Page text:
These work by lifting the snowshoe tails up with each step, enabling a natural, comfortable walk. This also makes stepping over obstacles and backing up easier.
The downside with these is that they usually throw snow on the backs of your legs which can get annoying if you’re not wearing the right pants.
To create a great amount of traction that will make for reliable snowshoes, there are an array of different tools and features built into the models.
These are on the undersides of the bindings, moving with your feet and digging into the snow as you step and ascend steep hills and are quite possibly the most important feature in regard to traction.
These are located on the decking undersides of quite a few snowshoes, but not all. They are often placed in a V formation, which fills with snow and slows you down as you descend, making it easier on your and allowing for greater precision and confidence.
Side rails/traction bars
Also located on the decking undersides, these offer lateral stability and reduce side-slipping as you cross slopes.
We covered these quite a few times in the aforementioned product reviews. Also known as climbing bars or, on MSR models, “Televators”, these wire bails can be placed under your heels to alleviate calf strain on steep uphill areas and reduce fatigue on extended ascents. This feature offers the feeling of walking up steps and prevents undue calf and Achilles strain.
How much are you willing to spend on one of the best snowshoes for women? It’s always a wise idea to have a solid number or range in mind before you start shopping.
This way, there’s no risk of you having buyer’s remorse from spending more than you wanted to.
However, know that when you do go up in price, you can expect the model to be made of higher-quality and typically longer lasting materials which often ends up paying for itself in the long run.
FAQs About Women’s Snowshoes
Q: Do you need special boots for snowshoes?
A: Not necessarily “special” but yes, a certain type. Insulated, waterproof winter boots with thick soles and rubber or leather uppers are highly recommended, though durable waterproof leather hiking boots also work nicely. Wool or synthetic socks that move moisture away from the skin are necessary and you should an extra pair in case yours get wet.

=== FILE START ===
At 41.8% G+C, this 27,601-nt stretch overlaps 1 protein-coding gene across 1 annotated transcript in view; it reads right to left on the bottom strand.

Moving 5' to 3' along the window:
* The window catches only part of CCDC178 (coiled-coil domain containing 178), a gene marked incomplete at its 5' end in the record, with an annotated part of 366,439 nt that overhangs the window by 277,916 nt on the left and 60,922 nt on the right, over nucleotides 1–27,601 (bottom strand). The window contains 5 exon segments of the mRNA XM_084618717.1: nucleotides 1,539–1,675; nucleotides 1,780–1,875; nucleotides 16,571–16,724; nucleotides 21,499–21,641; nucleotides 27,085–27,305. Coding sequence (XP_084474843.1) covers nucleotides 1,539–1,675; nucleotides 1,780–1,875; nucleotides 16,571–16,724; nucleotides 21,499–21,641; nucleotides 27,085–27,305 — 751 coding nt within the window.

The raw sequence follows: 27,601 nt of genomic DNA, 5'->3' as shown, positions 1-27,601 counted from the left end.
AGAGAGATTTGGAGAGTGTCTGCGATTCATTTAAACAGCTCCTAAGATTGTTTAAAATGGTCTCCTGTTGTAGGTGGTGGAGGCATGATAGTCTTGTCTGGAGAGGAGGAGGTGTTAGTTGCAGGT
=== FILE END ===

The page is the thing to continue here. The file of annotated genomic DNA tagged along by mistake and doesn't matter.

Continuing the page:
Q: How big of snowshoes do I need?
A: First, consider the size of your feet and how much you weigh. Then, consider the type of snow you’ll be snowshoeing on.
Q: Is snowshoeing harder than hiking?
A: It can be, generally speaking, because we are not used to walking with snowshoes like we are our own feet and a pair of boots. However, if we’re talking about hiking in the snow versus snowshoeing, then snowshoeing takes the cake and will make traversing these conditions much easier for you.
Q: Does snowshoeing burn more calories than walking?
A: Yes, it does, by a quite significant amount, actually. You have extra weight on your feet that you’re lifting up the entire day with your legs, and snow adds quite a bit of extra resistance.
Q: What do you wear snowshoeing?
A: If you’re a skiier or snowboarder you can probably get away with wearing what you’d wear for either of these sports. Make sure to layer properly with leggings/long johns and undershirts, as well as a thicker sweater that wicks sweat away and a wind-and-moisture-resistant outer shell and pants. Make sure to have at least two pairs of socks with you, and some kind of head cover and/or a helmet.
Tips For Choosing Women’s Snowshoes
#1: Consider using poles.
What’s wonderful about some of these models is that they actually include poles! This can help you get over difficult environments better and with more confidence. It will also help you maintain your balance if you’re just starting out.
#2: Make sure you first master maneuvering on flat ground.
Do this before you escalate to the next level of terrain. This will help you be more confident and will lower your risk of injury.
#3: Try to get a model that includes a carrying bag.
This will protect your snowshoes from scratches and dings that could come from transporting them in your vehicle and will keep them safe from the elements.
Now that you’re practically an expert in the world of the best snowshoes for women on the market today, which one is the perfect pair for you? While all of the models we’ve presented you with are excellent choices, but what’s most crucial is that you select the mat that suits your exact needs. We hope that our guide has helped you do exactly that. Thanks for tuning in, and we’ll catch you again shortly!
How We Researched
To come up with the top women’s snowshoes, we researched a variety of sources for reviews such as Best Buy, Walmart, Target and Sears along with our own personal experience.
The authors consulted sources such as online magazines for research and reviews unbiased information.
By using Fakespot.com we tried to eliminate fake reviews and use only genuine ones.
With so many options available, the authors narrowed down the selections by using products they felt were the best value for the money.
The staff authors have a wide and varied background as fitness trainers, yoga instructors and runners. The authors have decades of experience and are eager to share their knowledge with readers.
In order to narrow down the options, we used personal experiences plus recommendations from other trainers and instructors.